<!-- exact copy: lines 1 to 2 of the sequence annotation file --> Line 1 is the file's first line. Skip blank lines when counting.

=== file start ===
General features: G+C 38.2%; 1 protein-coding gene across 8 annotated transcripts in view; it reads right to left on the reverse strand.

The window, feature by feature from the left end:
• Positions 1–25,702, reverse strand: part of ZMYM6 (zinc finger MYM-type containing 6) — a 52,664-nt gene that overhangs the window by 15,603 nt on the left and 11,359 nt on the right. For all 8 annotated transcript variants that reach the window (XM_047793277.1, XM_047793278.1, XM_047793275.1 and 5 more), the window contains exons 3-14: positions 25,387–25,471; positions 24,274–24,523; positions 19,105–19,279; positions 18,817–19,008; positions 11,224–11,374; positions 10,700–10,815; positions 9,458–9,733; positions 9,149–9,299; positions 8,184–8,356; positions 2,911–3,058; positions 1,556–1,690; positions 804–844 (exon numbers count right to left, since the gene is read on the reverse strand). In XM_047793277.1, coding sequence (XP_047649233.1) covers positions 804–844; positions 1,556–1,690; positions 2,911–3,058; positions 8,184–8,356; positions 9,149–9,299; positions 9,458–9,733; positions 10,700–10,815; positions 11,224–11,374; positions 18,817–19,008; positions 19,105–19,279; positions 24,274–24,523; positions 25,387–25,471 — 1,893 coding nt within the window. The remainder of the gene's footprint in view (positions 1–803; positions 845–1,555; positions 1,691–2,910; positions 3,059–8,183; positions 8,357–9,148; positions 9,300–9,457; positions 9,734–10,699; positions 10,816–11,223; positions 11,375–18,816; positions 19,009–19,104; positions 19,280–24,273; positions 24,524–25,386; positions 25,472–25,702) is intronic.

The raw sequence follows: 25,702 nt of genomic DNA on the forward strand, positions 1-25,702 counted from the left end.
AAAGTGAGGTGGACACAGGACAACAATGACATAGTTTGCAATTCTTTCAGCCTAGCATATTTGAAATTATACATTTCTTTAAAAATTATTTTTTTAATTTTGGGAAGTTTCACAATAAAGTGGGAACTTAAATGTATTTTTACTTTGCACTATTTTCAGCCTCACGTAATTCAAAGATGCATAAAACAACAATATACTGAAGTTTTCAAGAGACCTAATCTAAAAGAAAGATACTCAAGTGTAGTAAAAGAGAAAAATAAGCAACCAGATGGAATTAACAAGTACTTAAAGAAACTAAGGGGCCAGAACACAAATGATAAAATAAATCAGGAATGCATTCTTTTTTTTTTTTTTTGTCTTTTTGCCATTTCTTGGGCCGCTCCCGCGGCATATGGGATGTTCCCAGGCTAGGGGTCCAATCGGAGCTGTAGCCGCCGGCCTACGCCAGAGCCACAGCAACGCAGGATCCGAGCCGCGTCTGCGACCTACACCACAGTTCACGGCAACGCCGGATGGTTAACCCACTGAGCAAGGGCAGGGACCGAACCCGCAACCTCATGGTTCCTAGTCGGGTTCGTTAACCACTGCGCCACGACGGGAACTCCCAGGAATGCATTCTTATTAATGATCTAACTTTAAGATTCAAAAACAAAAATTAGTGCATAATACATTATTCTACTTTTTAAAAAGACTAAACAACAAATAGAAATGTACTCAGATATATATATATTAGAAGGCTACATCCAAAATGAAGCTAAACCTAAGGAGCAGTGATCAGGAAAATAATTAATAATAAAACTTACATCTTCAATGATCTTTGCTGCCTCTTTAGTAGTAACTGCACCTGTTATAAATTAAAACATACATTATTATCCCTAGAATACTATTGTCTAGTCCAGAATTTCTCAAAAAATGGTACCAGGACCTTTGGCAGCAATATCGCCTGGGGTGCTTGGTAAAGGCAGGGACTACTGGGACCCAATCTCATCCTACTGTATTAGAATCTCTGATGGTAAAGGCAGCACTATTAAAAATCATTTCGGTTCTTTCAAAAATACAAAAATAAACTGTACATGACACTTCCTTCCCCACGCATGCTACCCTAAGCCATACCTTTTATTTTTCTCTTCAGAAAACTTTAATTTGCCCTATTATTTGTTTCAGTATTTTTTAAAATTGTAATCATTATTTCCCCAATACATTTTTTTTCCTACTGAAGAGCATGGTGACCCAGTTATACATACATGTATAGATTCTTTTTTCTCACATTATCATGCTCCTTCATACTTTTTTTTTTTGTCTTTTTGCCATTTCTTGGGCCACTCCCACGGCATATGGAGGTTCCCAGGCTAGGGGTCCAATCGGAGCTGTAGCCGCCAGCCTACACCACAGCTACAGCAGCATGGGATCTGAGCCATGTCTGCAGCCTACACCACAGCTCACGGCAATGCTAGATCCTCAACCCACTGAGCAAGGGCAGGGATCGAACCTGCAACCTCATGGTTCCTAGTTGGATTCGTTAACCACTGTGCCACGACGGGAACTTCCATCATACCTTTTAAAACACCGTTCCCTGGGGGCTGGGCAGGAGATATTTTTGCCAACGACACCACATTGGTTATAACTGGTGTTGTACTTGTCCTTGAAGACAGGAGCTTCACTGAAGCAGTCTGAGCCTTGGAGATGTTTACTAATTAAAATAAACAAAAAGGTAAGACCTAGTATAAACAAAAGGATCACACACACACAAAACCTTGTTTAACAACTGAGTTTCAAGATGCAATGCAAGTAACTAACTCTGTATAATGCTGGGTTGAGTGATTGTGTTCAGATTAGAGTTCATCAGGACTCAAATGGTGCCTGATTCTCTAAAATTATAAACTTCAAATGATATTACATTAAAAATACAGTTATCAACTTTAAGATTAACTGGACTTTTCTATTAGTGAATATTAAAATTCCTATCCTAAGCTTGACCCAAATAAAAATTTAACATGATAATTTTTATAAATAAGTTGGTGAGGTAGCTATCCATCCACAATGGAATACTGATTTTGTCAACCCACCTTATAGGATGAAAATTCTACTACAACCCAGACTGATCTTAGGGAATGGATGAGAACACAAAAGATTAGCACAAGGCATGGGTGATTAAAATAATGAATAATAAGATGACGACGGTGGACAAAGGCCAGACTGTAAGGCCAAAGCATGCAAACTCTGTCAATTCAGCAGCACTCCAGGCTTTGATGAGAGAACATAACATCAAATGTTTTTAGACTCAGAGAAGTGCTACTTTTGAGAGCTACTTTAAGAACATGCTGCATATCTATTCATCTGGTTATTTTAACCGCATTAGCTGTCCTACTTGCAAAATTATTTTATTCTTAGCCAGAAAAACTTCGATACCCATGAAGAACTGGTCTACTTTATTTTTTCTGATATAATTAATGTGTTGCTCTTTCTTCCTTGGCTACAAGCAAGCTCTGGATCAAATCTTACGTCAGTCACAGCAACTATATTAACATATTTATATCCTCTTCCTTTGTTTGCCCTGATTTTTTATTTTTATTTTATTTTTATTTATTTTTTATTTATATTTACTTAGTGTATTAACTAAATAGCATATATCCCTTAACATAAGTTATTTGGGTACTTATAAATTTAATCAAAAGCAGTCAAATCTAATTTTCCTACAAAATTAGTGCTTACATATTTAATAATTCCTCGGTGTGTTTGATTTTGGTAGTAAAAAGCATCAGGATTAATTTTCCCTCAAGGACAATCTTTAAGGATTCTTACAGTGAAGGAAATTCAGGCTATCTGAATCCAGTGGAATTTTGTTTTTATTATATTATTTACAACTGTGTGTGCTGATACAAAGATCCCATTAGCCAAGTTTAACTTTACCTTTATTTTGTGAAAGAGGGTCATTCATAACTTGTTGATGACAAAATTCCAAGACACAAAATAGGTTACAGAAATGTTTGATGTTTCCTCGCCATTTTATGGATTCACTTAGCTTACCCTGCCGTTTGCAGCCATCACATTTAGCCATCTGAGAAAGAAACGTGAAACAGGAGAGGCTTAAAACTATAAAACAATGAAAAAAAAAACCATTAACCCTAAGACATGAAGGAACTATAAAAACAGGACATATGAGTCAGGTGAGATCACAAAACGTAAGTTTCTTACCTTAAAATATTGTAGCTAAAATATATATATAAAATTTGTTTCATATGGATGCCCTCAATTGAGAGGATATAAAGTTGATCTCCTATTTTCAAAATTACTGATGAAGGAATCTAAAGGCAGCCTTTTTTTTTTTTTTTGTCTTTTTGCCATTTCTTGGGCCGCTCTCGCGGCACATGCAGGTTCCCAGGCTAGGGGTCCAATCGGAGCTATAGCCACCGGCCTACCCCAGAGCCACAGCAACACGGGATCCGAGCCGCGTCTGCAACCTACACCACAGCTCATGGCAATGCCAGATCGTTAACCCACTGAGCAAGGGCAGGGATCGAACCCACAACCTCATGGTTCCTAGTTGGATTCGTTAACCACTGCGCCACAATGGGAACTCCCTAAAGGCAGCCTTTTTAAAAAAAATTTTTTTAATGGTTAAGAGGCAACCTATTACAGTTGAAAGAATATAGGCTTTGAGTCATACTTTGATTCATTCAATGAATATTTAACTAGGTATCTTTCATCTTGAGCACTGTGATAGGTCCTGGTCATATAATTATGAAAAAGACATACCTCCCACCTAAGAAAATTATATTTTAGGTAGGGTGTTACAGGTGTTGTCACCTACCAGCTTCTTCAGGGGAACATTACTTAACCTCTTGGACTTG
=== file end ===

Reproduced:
General features: G+C 38.2%; 1 protein-coding gene across 8 annotated transcripts in view; it reads right to left on the reverse strand.

The window, feature by feature from the left end: